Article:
The engineer you’d want to be

Writing code is just one aspect that will make you a good engineer.
In a future where AI will be an integral part of every workflow, standing out in an increasingly crowded field will be important.

Today, while scrolling through my newsletters, I spotted this news:

It turns out that Odysseus landed on the Moon without any altimetry data […] The moon lander’s range finders were discovered to be inoperable a couple of hours before it was due to attempt to land on the Moon, so the company rewrote its software to take advantage of three telescopes on a NASA payload for altimetry purposes. (TLDR)

Odysseus is the lander (developed by Intuitive Machines) that reopened the discussion about the Moon as a stable outpost after more than 50 years since the last Apollo mission.
Last Friday, the lander landed on the lunar surface, albeit not without issues.
Just a few hours after landing, IM discovered that the lander had inactive range finders (apparently missing a pencil-sized pin and a connector that allowed turning the laser on and off)

Reading this captivating story, I found myself reflecting on the countless occasions when, addressing challenges with my team, I’ve jokingly remarked, “Well, it’s not like we’re sending rockets to the moon, right?”.

Indeed, it’s true.
Most of the time, “good enough” suffices.

Many developers often content themselves with slapping on the first patch they find, convinced that the surrounding environment (high-performance hardware, user use cases, etc.) will compensate for deficiencies.

Many of them end up labeling bigger problems with a nice “refactor” tag.

It needs rewriting.
Too hard to understand, poorly written, incomprehensible, no documentation.
It’s better to start over.

I know because I did it myself for a long time.
It’s easier, it’s just more fun. Let’s rewrite everything!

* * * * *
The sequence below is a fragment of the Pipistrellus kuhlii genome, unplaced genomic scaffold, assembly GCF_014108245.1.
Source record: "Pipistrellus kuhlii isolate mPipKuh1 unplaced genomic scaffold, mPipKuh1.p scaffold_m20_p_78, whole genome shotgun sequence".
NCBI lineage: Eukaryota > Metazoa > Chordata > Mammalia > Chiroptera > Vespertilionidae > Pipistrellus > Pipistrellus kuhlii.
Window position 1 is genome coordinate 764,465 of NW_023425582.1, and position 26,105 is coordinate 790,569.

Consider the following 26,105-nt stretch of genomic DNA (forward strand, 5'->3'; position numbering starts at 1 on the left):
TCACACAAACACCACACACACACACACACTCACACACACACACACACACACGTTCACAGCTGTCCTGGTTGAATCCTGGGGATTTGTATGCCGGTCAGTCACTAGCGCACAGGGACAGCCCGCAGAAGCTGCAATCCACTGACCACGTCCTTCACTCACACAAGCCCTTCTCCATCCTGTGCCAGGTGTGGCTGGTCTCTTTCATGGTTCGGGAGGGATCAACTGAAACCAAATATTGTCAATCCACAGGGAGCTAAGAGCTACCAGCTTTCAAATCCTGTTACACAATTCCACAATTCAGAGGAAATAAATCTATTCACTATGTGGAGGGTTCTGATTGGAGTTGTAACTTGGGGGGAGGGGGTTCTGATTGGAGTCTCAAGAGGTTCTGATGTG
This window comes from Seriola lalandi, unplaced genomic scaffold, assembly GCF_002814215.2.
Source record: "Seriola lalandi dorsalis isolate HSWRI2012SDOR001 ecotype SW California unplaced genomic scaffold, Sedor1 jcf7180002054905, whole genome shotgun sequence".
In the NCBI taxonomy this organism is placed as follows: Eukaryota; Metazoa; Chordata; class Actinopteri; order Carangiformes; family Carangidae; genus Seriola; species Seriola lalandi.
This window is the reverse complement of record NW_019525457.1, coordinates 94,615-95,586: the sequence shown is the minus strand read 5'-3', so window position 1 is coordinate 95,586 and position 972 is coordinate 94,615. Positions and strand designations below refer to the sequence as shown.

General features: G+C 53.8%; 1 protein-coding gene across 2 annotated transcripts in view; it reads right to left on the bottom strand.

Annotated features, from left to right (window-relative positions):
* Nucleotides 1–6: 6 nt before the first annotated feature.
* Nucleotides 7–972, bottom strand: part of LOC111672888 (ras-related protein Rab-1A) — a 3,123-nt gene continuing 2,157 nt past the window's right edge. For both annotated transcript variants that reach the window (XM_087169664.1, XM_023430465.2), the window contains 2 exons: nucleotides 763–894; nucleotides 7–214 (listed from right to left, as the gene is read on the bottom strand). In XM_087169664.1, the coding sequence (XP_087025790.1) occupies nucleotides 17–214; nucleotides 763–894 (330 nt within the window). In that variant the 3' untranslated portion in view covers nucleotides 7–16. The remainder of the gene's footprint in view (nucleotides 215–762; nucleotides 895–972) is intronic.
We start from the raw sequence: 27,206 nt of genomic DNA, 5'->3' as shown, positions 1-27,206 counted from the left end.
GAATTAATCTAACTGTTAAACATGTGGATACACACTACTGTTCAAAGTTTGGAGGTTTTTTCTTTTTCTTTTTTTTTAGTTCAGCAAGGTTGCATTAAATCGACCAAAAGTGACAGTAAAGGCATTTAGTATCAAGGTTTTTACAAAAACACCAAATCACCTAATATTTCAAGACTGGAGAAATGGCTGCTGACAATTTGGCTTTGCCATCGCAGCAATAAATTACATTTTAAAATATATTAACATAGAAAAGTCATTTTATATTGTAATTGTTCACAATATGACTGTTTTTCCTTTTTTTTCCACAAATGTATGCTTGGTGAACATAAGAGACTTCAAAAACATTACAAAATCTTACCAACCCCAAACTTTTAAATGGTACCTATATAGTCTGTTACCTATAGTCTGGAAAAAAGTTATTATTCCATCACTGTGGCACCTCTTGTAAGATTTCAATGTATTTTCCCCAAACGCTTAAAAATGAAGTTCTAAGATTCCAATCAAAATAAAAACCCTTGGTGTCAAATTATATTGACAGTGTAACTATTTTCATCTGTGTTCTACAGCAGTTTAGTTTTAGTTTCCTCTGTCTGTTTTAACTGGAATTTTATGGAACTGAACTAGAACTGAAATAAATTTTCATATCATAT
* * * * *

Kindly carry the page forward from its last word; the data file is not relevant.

The world we’re heading towards

However, the world we’re heading towards, on one hand, is creating a large audience of developers capable of producing something “good enough” even with the help of AI, and on the other hand, it demands from developers skills that go beyond the latest shiny framework of the moment.

Companies have never sought ninja developers, just as they won’t seek proficient prompters to indoctrinate AI. What they’re looking for instead are professionals they can rely on.

If there’s a problem, no manager wants to hear: “Let’s rewrite everything from scratch in the newest framework x instead of y, so we won’t have that problem anymore” .
Why? Most of the time solves a known problem only to add new ones that are still unknown.

What is expected instead is the responsiveness to request the appropriate time to deeply analyze and propose solutions (and perhaps those solutions will end up being a rewrite, but they’ll be so while explicitly stating real reasons, not assumptions).

Being able to read and analyze others’ code is crucial, even more so than being able to write it.
Unless you are the only programmer on Earth.

Can you picture if, when faced with a complex problem like the one with Odysseyum, Intuitive Machine’s engineers had just thrown up their hands and said:
“Ah well, let’s start from scratch the next time”?


As a result, the company scrambled to rewrite its software to take advantage of three telescopes on a NASA payload, the Navigation Doppler Lidar for Precise Velocity and Range Sensing, for altimetry purposes.

Being adaptable, responsive, and analytical makes a tech person more than just a code writer.
Digging deep into topics and issues is what will really make you stand out in a growing crowd.

· leadership